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October 28, 2012

Michael Storms In, Day One

Top hatted and tiara'd desserts suit a stormy Michael Barisone clinic.

The perfect storm approaches: a hurricane from the South. A pressure system from the North. Rain from the West. And Michael Barisone from New Jersey.

C'mon, a little hurricane humor.

In all seriousness, Michael is here for a quick clinic before the apocalyptic weather event. The "calm before the storm" thing seems to be true: We're being treated to mild temperatures and reasonably clear skies. And while Monday may be another story, the horses all have been great all week leading up to the clinic.

I started off on Ella, who is feeling AWESOME, and we spent my entire ride doing the stuff that Grand Prix horses do every day. If you think that this is thrilling, chilling rounds of piaffe, passage and tempi changes, you are mistaken. This is trotting on a 20-meter circle, working on bigger trot, smaller trot, quicker trot, floatier trot, lower-neck-trot, higher-neck-trot and changing directions. It is incredibly uninteresting to watch, I'm sure, though my gracious auditors all said it was not. (They will be rewarded handsomely for their loyalty.) But it's the stuff that Ella, and pretty much every other Grand Prix horse in the world, works on on a daily basis to be the adjustable, keen, coiled spring they need to be for their 6-minute test.

The main focus of my rides on Ella, both in my lessons and in my daily rides on my own, is to create the ability to make a small, energetic trot that is NOT passage, and to make a small, energetic canter for pirouettes on a straight line. Ella's gift is that she is SO powerful, and it's SO easy for her to make big, gorgeous, floaty work. Unfortunately, it doesn't lend itself to the way of going that a world-class Grand Prix horse needs, so onward we trod in opening those doors for Ella and me.

Fender was up next, and he's been super all week. He, too, has adjustability as a theme in his daily life, and while he is ON IT in the canter, it still pretty much eludes him in the trot and walk. So we worked on bringing the trot back sans drama, and Michael reached the same conclusion I did: It's not that he can't, or doesn't want to, it's that he just straight-up doesn't understand what I'm asking him. I was reminded of teaching Midge the piaffe. When Midge was 4, I said, "Hey, make a little half-step," and he couldn't even begin to grasp what I was asking. At 5, I asked again and got nowhere. And at 6, one day, I said, "C'mon, half steps," and the piaffe was there. Boom. Done.

I can only hope the same will be true one day for Fender, and in the meantime, I work on his awesome canter, making serpentines with flying changes that went from being fine and clean but baby changes, wiggly and not consistent, to BIG, FORWARD, AWESOME changes simply through repetition, and all with no drama from Mr. Fender Bender. The way he takes pressure at the canter is so mature - he's incredible!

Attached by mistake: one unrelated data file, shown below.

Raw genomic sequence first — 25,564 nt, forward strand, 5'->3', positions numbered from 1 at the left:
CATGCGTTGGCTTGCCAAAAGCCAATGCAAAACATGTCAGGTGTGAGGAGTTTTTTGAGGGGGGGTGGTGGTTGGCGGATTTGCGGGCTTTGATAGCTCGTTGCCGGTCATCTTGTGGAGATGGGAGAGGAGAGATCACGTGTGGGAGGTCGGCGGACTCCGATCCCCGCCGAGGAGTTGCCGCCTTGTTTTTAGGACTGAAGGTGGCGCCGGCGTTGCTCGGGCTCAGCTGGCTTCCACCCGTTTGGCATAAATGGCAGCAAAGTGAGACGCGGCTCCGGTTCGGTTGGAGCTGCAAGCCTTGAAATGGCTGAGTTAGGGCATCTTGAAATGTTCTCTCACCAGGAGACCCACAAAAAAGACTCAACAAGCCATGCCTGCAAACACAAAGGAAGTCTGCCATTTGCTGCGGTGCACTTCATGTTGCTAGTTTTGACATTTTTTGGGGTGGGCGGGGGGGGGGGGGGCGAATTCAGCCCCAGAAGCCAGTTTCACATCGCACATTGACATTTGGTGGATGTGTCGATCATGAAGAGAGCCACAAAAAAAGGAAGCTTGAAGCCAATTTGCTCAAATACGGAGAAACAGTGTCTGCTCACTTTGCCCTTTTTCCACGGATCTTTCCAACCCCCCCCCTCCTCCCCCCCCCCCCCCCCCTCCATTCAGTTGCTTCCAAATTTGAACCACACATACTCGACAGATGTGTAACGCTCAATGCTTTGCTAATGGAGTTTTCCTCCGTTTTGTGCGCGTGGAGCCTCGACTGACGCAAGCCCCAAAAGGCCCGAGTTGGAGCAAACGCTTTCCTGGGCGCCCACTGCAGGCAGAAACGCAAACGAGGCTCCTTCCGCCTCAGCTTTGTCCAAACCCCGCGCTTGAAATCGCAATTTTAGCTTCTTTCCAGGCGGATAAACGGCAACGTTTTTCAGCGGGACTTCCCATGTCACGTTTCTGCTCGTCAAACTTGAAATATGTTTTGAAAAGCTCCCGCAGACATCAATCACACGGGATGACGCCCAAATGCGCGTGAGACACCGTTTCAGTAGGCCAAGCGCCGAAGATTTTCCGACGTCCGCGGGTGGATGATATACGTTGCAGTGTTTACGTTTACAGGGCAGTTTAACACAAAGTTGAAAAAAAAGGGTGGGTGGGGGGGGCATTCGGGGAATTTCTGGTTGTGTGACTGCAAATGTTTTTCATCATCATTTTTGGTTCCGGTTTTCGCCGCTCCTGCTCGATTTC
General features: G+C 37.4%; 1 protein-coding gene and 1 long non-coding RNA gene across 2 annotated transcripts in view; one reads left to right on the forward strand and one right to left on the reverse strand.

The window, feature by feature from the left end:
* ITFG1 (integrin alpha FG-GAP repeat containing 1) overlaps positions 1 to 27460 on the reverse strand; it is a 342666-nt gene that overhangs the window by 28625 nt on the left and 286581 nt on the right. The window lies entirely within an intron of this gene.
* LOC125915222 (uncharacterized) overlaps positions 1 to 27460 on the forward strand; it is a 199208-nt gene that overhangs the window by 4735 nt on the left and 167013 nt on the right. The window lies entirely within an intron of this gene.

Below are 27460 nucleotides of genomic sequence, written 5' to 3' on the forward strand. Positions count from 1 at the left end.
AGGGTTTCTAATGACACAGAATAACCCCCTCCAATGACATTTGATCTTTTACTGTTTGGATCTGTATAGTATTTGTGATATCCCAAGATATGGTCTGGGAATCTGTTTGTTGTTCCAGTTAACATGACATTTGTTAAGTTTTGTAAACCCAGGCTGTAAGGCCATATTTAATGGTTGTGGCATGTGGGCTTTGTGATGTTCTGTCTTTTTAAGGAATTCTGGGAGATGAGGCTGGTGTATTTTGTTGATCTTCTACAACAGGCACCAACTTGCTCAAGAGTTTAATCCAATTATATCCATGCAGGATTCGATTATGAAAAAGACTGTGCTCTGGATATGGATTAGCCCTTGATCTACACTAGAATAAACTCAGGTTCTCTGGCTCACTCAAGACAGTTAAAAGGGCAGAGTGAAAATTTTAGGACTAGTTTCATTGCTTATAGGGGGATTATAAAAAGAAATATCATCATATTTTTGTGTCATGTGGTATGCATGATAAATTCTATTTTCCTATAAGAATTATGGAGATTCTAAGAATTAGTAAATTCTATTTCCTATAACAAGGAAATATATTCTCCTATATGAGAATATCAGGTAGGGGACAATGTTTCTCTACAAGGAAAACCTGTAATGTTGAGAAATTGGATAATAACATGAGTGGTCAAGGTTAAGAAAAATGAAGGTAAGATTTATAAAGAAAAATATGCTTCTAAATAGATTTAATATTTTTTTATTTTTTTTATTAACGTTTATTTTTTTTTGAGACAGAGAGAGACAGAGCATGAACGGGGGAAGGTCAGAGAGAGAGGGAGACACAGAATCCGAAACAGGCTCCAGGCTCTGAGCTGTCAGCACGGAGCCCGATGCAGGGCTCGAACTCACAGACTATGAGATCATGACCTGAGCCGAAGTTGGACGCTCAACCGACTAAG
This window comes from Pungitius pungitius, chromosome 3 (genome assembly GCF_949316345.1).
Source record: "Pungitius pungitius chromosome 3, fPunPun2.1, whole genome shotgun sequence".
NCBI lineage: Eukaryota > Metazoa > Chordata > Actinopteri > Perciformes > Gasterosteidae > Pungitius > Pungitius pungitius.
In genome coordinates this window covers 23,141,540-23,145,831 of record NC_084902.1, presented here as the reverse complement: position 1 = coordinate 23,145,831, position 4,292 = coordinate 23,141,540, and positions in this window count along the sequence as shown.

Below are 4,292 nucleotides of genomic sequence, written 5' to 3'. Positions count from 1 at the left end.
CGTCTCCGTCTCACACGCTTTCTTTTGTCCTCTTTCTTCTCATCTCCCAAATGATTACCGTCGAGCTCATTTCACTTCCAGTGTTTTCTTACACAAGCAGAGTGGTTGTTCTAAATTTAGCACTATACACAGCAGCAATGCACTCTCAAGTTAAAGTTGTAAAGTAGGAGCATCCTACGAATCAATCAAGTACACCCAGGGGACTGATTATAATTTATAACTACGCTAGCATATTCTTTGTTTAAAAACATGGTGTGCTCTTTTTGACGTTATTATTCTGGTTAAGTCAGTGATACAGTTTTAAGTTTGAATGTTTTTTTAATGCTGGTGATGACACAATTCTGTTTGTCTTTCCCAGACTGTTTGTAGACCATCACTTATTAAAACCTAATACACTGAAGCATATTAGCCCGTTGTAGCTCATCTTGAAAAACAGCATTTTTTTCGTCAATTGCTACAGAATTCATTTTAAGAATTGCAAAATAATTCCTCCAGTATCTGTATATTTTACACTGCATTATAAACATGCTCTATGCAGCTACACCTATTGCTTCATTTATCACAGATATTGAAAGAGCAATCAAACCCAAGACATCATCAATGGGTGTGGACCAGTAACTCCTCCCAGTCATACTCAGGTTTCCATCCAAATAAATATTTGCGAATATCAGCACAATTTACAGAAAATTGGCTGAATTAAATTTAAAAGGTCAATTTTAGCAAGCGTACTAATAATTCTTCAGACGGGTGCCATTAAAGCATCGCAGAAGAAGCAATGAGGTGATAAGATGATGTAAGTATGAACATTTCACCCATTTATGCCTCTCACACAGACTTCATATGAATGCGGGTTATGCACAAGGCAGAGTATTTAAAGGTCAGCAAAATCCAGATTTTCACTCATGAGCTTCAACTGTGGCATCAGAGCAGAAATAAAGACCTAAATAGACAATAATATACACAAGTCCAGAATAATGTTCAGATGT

Midgey was the last of my horses, and I must confess that over the last few weeks, Midge and I have deflated a little. I lost my mojo. Nothing's wrong - actually, he feels great - and we've been doing our trot sets and doing some hacking, but that's about it. What's my motivation? And how do I let Midge have some down time in this one quiet part of the year so that he's fresh and in fighting form for Florida without completely letting him go?

The answer, says Michael, is to (surprise!) work on making small adjustments, particularly in the things at which Midge and I aren't great. For us, that's the transition from trot to passage. Midge and I struck a little bargain over the summer that if things got rocky in that transition, if he overpowered himself, I was to take my leg off and wait, he'd come back to me, and off we'd go again. Once I'm in the passage we're totally cool, but if I swing-and-a-miss into the transition, I can't push him into it.

Not anymore!

Now, I have to be able to push into everything, to not have anything off-limits. So for the first time, Midge and I had it out a bit in the transition. "Had it out" makes it sound like a fight, and it certainly is not. It's not like Midge wants to be bad or malicious or anything. He just says, "No, that's not going to work; you can't tell me what to do," and I say, "Actually, buddy, since I'm the higher mammal, I DO get to tell you what to do, and that is passage, so do it." And after much cantering, piaffing, and generally tying his charming Dutch legs into knots, he sat right down and passaged.

It's never worked before!! Huzzah!!

Mojo rekindled, and a mission for the next few weeks has been found. I'm going to learn how to make the first step of passage from trot PASSAGE, no negotiations, and the kind of passage where I can stick my leg on and have it all get better every time, over and over. Got it.

We had an excellent Mexican fiesta last night, during which Michael solved all the world's problems for us, at medium volume but high intensity. He really is as big a character as you all saw on the "Colbert Report." I ride everyone again today, and today I'll share my lesson time on Midge with Allison and Tres, which is awesome, since they are ready to start working the Grand Prix stuff, and as much as I have lots of mileage teaching Grand Prix to horses, I'm light on teaching it to riders. And hopefully the weather will hold out long enough for at least one Force of Nature to make it safely out of town.

LaurenSprieser.com
SprieserSporthorse.com

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